Week 4: Generosity for light years
Let Your Light Shine
- tissue paper
- piece of paper
Take a flashlight and point directly at each material. Study the light to see if the light shines through each object/material. If light shines through the object clearly, that material is considered transparent. If only some of the light shines through, it is considered translucent. If none of the light shines through, it is considered to be opaque. Test each material and others around the house for fun!
Read as a family Matthew 5:16 from your Bible. What do you think it means to let your light shine before others?
From our experiment, we see that different materials allow different amounts of light to travel through them. How much light do you think God wants to shine through each of His children to the world?
Discuss as a family different ways that you can use the gift of money to help shine a bright light into the world in God’s name.
Some more science: Look up into the night sky. We can see so many stars (especially on a dark, clear night) even though they might be thousands of light years away. A light year is not a length of time, it’s a measurement of distance. It is the distance that light can travel in one year. And light can travel pretty fast (approximately 186,200 miles per second). A light year is 5,878,625,373,183.6 miles. The closest star (other than the sun) to earth is roughly 4.22 light years away. The farthest that we can see without a pair of binoculars is probably the Andromeda galaxy which is 2.6 MILLION light years away. That’s 5,878,625,373,183.6 x 2.6 million miles away. WE CAN SEE FAR.
Now, for even more science. The stars that we can see are so far away, that their light, even as fast as it goes, takes a long time to reach us. The light we see from the nearest star takes 4 years to reach us. So, if that star were to suddenly disappear, or were to burn out, we wouldn’t know it for 4 years because its light would still be visible to us. So the light from stars actually outlasts the stars themselves.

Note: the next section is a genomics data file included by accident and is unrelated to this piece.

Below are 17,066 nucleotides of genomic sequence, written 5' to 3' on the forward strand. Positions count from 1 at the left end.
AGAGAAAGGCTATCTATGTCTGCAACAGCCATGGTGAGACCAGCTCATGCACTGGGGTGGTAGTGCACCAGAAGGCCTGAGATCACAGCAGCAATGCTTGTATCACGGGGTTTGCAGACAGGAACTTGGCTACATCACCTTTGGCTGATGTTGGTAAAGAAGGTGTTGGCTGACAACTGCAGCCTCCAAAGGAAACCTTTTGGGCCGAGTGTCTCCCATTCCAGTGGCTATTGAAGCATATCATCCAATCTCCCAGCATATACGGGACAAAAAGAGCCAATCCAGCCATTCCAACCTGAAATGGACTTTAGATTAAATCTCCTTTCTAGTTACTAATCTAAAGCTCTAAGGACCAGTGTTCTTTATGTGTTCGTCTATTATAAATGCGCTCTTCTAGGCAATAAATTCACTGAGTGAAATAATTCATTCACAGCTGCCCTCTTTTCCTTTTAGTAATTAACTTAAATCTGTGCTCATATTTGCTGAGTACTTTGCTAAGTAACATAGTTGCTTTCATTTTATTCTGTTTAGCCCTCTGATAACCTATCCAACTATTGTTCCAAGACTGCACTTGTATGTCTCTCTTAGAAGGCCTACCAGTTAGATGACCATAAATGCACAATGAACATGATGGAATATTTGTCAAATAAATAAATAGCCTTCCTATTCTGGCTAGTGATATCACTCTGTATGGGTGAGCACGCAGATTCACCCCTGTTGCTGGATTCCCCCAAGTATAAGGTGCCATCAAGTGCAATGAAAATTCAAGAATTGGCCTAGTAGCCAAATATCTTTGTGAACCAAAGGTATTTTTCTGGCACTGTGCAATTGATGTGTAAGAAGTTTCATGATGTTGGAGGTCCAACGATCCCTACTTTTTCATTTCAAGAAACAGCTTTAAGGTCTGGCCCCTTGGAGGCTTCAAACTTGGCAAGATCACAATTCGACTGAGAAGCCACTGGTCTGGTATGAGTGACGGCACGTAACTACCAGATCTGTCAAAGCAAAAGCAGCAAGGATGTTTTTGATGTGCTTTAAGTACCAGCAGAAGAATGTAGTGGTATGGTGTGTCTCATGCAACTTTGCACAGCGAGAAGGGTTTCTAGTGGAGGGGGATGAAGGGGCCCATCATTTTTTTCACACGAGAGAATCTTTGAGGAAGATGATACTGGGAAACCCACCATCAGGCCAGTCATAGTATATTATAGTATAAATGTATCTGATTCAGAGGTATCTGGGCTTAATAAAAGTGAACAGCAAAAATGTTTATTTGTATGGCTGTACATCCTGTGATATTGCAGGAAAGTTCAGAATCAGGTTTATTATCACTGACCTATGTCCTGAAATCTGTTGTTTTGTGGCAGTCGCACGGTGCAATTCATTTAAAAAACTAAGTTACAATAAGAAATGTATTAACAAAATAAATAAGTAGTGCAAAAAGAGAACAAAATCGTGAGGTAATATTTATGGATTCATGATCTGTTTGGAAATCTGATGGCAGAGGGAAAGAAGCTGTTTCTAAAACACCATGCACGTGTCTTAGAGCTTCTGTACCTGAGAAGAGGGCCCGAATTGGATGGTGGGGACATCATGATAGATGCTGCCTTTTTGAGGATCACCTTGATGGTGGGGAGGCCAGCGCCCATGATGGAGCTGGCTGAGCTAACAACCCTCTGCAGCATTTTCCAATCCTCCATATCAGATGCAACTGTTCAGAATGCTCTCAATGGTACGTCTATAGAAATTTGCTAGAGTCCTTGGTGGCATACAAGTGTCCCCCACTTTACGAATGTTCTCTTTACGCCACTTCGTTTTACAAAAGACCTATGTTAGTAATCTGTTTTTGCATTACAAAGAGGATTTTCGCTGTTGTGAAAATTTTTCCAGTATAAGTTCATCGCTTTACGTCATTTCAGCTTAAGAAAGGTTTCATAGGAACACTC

Ok, done with science.
When we think about our giving, it’s important for us to do it, and it’s important for the things we give to. But it’s also important to consider the long-term impact of our giving. Will the impact of our giving actually outlast our giving? Actually outlast us?
An article discussing the historical preservation of homes built by settlers in the early 1890s makes an important point about the struggles of preserving the simple wooden structures: “Things not meant to be monuments tend to fall down.” The homes were built to serve a certain purpose for a set time. They were built for the specific needs and uses of the people who built them, not for anything more. The settlers certainly could never have imagined that over 120 years later their barns, houses, sheds, and even outhouses would still be standing for future generations to appreciate. So the challenge facing architectural conservators is to try to salvage, shore up, and protect the original structures as carefully as possible so they can stay standing as long as possible. And that is hard when things tend towards decay, destruction, and deterioration. The point is that if the buildings had been intended to last, they would have been built more strategically in the beginning.
When we give, we are helping to build something. The question is, are we helping to build something in a way that will last as a monument to the power of God in our world, or are we building with only our own needs and uses in mind? Last week we talked about how we should give with a purpose. Our giving should be intentional and planned so that it can have a big impact. To have the maximum impact, we need to give not just based on present needs and visions, but for the sake of future needs as well. It can be hard to look ahead and always know if what we give to today will last for future generations. But if we don’t try, if we don’t give with at least considering that sort of legacy, then we are missing out on being a part of something that really is bigger than ourselves.